Today was a fairly thorough introduction to Buenos Aires. In particular, how Argentine time works.
Our plan was to attend a class, an afternoon milonga, another class and an evening milonga. We only managed the latter two – mostly because we spent a great deal of time getting our hands on some cash …
Cash is king here, but cash machines aren’t. They tend to charge quite high fees for foreign cards, and the bank exchange rate is the official one, which is about half of the street rate, or Blue Dollar.
There is a solution to this, in the form of the Azimo app. You transfer sterling to them, and they make it available for pickup in the currency of your choice at the location of your choice – and you pretty much get the interbank rate, with zero fees. Update: The company has now gone bust, but Western Union works in exactly the same way.
Once we had some money, I wanted to spend a bit of it on a local SIM. This, in Argentina, turns out to be a five-step process:
- Queue to show your passport to the phone shop front desk.
- Wait to show your passport to a saleswoman who gives you a SIM, but is unable to load it with any credit.
- Take the SIM to a kiosk to put A$100 on it, which requires your passport, of course, plus someone who knows how to do it.
- Once you have this credit loaded, you can then connect to their network and open their app.
- The app will then sell you a prepaid package.
Five pairs of tango trousers and a bespoke suit
Yeah, so the day wasn’t entirely wasted on admin …
I did a bit of shopping. I started out with five pairs of tango trousers from a shop recommended by Fede (and who asked me to pick up a couple of pairs for him at the same time). In the UK, they cost £120 per pair; here, £25 – so five pairs for a fiver more than one pair in London. They are taking them up to the correct length, so I collect those on Thursday.
I then visited a tailor who’d been recommended to me, and after seeing the fantastic quality of his work, ended up ordering … a bespoke Solbiati linen suit with two pairs of tango-cut trousers. This cost rather more, but still around a third of the price I’d pay in London. I did fail to properly brief my beautiful interpreter to tell him we were only here for one week, so the timings are a bit worryingly tight, with the first fitting two days before we leave, and the final fitting the day before. But he assures me the dates are set in stone.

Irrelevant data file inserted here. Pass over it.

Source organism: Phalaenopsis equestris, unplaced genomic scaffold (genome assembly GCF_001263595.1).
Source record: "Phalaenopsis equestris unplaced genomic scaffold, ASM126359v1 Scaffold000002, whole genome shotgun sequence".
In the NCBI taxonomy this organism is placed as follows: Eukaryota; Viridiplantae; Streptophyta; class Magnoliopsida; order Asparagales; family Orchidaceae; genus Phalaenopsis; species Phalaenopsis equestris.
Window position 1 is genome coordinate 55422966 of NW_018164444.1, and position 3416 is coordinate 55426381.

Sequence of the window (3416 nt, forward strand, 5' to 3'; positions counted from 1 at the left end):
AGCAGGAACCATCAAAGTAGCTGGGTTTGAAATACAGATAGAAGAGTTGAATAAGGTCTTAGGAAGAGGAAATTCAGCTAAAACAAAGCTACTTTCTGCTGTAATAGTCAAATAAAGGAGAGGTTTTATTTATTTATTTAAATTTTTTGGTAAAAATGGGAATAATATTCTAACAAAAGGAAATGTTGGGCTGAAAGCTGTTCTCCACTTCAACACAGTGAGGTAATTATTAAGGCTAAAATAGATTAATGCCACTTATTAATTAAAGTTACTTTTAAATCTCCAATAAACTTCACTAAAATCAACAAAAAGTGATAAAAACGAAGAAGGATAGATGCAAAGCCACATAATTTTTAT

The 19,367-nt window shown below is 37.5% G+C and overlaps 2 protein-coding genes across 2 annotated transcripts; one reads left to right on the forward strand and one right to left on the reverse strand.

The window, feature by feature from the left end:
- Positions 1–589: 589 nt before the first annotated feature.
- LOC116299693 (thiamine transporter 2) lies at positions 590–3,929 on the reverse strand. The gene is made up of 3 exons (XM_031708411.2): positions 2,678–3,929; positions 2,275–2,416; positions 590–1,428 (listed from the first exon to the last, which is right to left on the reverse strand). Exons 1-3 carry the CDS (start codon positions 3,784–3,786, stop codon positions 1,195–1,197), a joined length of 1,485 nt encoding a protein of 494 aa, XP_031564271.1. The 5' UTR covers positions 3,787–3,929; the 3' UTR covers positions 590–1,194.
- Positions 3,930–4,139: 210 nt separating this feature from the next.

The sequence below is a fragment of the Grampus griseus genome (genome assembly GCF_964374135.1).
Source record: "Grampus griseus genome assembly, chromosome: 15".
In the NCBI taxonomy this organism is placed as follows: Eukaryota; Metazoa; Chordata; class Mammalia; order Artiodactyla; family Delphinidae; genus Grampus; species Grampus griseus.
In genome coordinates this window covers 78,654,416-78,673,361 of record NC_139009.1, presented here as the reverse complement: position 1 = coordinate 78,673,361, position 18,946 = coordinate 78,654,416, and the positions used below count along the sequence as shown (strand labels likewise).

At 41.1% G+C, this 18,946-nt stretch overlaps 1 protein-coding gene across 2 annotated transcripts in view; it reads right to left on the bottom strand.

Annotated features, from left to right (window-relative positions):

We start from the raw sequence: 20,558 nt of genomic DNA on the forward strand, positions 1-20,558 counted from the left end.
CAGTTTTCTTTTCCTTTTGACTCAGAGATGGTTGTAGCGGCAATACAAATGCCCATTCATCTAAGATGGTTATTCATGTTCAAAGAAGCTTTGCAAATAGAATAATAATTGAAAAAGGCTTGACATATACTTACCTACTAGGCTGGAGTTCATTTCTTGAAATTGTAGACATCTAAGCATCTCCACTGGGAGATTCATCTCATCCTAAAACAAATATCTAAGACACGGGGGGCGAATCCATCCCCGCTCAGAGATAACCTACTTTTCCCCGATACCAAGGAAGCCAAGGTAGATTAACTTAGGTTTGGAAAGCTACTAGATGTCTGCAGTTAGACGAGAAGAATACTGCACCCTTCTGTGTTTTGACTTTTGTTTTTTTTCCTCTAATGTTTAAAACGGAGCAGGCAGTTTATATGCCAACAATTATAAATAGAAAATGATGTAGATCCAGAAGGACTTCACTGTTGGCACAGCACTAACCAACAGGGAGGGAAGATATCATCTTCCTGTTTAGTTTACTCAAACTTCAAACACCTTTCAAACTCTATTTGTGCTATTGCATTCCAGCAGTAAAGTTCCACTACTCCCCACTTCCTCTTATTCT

The hunt for empanadas
You’d think finding somewhere to get empanadas for lunch in Buenos Aires wouldn’t be much of a challenge, but finding somewhere I could sit at a table and eat them proved surprisingly tricky!
I found one place where the guy on the door touting for business assured us they had them. He let me sit, order drinks and choose my empanadas from the menu. Only then did he reveal that no, they didn’t have any, except for the cheese and ham ones.
I paid for the drink and left, wandered some more and eventually had to seek police assistance (it was an emergency after all). They pointed me to a restaurant where we had a nice ham and cheese one but a wonderful beef one. Or two. The reviews say the steaks are also great there, so I will return!
Milonga 1: Muy Lunes (‘More Monday’)
Diego recommended this one, describing it as ‘underground, very left wing.’ It’s a little way outside the centre in what I gather was once a rather rough area, but we were told is quite safe now.
It was an extremely welcoming environment. I was greeted with hugs by the two hosts, and then shown to a table. I’d worried that I was cutting it very fine for the 8pm start of the 90-minute pre-milonga class. I needn’t have: it was very much running on Argentine time. It actually began at around 8.45pm.
On each table is a ‘manifesto’ for the milonga. A rough translation:
Women also invite, and role-swapping welcomed. No cortinas, no drama, start and finish dancing when you like.
The class was excellent! The dance floor was pretty small, and there were a lot of people in the class, so it was good practice for the milonga which followed.
There was a step sequence, but a rather simple one:
- Forward step
- Change of weight
- Side-step on whichever foot is free
- Other foot collects but then sweeps straight through into the next forward step
So what you get is one forward step for each side-step, and the side-steps alternate to left and right. We then played with some variations on this, including syncopations. One version was quick-quick-slow: fast forward step and change of weight, then slow side-step. The other was slow-quick-quick: slow forward step, quick change of weight and side-step.